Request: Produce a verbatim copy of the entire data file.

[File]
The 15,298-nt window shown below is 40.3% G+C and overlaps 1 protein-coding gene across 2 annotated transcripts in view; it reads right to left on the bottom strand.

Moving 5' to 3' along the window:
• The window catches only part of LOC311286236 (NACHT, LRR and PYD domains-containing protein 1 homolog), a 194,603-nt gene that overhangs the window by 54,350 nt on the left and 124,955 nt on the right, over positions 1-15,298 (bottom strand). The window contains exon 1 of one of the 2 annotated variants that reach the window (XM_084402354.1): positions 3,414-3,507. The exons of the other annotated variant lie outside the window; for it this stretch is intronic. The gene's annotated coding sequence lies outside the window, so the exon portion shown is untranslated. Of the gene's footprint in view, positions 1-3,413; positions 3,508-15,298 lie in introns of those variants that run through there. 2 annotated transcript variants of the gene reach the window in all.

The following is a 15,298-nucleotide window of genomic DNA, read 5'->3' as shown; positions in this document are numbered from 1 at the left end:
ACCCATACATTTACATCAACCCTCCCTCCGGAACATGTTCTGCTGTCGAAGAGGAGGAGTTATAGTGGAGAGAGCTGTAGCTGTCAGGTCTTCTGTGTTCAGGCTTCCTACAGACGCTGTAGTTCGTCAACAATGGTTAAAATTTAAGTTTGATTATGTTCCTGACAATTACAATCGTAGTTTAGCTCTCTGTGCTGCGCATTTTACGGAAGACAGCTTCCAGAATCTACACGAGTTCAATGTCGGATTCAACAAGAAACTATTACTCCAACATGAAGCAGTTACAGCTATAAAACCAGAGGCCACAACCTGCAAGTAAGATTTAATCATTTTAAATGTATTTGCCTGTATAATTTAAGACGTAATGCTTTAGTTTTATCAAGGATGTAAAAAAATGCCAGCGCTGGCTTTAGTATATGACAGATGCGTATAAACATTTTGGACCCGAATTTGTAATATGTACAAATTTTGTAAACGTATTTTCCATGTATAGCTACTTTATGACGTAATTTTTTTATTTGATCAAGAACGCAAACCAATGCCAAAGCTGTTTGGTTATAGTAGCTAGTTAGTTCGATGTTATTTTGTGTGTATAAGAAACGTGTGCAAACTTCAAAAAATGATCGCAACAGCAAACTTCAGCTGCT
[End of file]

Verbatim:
The 15,298-nt window shown below is 40.3% G+C and overlaps 1 protein-coding gene across 2 annotated transcripts in view; it reads right to left on the bottom strand.

Moving 5' to 3' along the window:
• The window catches only part of LOC311286236 (NACHT, LRR and PYD domains-containing protein 1 homolog), a 194,603-nt gene that overhangs the window by 54,350 nt on the left and 124,955 nt on the right, over positions 1-15,298 (bottom strand). The window contains exon 1 of one of the 2 annotated variants that reach the window (XM_084402354.1): positions 3,414-3,507. The exons of the other annotated variant lie outside the window; for it this stretch is intronic. The gene's annotated coding sequence lies outside the window, so the exon portion shown is untranslated. Of the gene's footprint in view, positions 1-3,413; positions 3,508-15,298 lie in introns of those variants that run through there. 2 annotated transcript variants of the gene reach the window in all.

The following is a 15,298-nucleotide window of genomic DNA, read 5'->3' as shown; positions in this document are numbered from 1 at the left end:
ACCCATACATTTACATCAACCCTCCCTCCGGAACATGTTCTGCTGTCGAAGAGGAGGAGTTATAGTGGAGAGAGCTGTAGCTGTCAGGTCTTCTGTGTTCAGGCTTCCTACAGACGCTGTAGTTCGTCAACAATGGTTAAAATTTAAGTTTGATTATGTTCCTGACAATTACAATCGTAGTTTAGCTCTCTGTGCTGCGCATTTTACGGAAGACAGCTTCCAGAATCTACACGAGTTCAATGTCGGATTCAACAAGAAACTATTACTCCAACATGAAGCAGTTACAGCTATAAAACCAGAGGCCACAACCTGCAAGTAAGATTTAATCATTTTAAATGTATTTGCCTGTATAATTTAAGACGTAATGCTTTAGTTTTATCAAGGATGTAAAAAAATGCCAGCGCTGGCTTTAGTATATGACAGATGCGTATAAACATTTTGGACCCGAATTTGTAATATGTACAAATTTTGTAAACGTATTTTCCATGTATAGCTACTTTATGACGTAATTTTTTTATTTGATCAAGAACGCAAACCAATGCCAAAGCTGTTTGGTTATAGTAGCTAGTTAGTTCGATGTTATTTTGTGTGTATAAGAAACGTGTGCAAACTTCAAAAAATGATCGCAACAGCAAACTTCAGCTGCT